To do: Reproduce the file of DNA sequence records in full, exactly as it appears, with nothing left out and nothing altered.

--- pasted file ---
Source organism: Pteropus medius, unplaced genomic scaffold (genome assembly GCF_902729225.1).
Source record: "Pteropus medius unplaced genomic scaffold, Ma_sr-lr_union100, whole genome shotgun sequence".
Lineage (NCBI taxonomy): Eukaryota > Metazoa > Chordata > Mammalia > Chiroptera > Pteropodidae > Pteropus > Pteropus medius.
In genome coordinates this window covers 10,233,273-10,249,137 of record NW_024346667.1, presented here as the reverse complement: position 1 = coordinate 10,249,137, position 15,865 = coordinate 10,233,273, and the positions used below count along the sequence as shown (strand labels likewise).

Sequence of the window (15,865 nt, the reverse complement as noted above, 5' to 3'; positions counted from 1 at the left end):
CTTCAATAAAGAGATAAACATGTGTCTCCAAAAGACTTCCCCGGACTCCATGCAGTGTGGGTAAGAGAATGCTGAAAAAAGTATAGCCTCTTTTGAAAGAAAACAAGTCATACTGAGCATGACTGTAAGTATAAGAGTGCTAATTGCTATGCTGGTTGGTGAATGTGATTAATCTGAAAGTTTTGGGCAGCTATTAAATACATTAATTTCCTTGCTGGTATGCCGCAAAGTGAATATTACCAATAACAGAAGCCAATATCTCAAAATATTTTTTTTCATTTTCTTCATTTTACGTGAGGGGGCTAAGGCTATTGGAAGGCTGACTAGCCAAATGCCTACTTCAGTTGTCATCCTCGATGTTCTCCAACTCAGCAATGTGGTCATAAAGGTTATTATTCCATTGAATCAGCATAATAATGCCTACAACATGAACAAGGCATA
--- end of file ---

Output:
Source organism: Pteropus medius, unplaced genomic scaffold (genome assembly GCF_902729225.1).
Source record: "Pteropus medius unplaced genomic scaffold, Ma_sr-lr_union100, whole genome shotgun sequence".
Lineage (NCBI taxonomy): Eukaryota > Metazoa > Chordata > Mammalia > Chiroptera > Pteropodidae > Pteropus > Pteropus medius.
In genome coordinates this window covers 10,233,273-10,249,137 of record NW_024346667.1, presented here as the reverse complement: position 1 = coordinate 10,249,137, position 15,865 = coordinate 10,233,273, and the positions used below count along the sequence as shown (strand labels likewise).

Sequence of the window (15,865 nt, the reverse complement as noted above, 5' to 3'; positions counted from 1 at the left end):
CTTCAATAAAGAGATAAACATGTGTCTCCAAAAGACTTCCCCGGACTCCATGCAGTGTGGGTAAGAGAATGCTGAAAAAAGTATAGCCTCTTTTGAAAGAAAACAAGTCATACTGAGCATGACTGTAAGTATAAGAGTGCTAATTGCTATGCTGGTTGGTGAATGTGATTAATCTGAAAGTTTTGGGCAGCTATTAAATACATTAATTTCCTTGCTGGTATGCCGCAAAGTGAATATTACCAATAACAGAAGCCAATATCTCAAAATATTTTTTTTCATTTTCTTCATTTTACGTGAGGGGGCTAAGGCTATTGGAAGGCTGACTAGCCAAATGCCTACTTCAGTTGTCATCCTCGATGTTCTCCAACTCAGCAATGTGGTCATAAAGGTTATTATTCCATTGAATCAGCATAATAATGCCTACAACATGAACAAGGCATA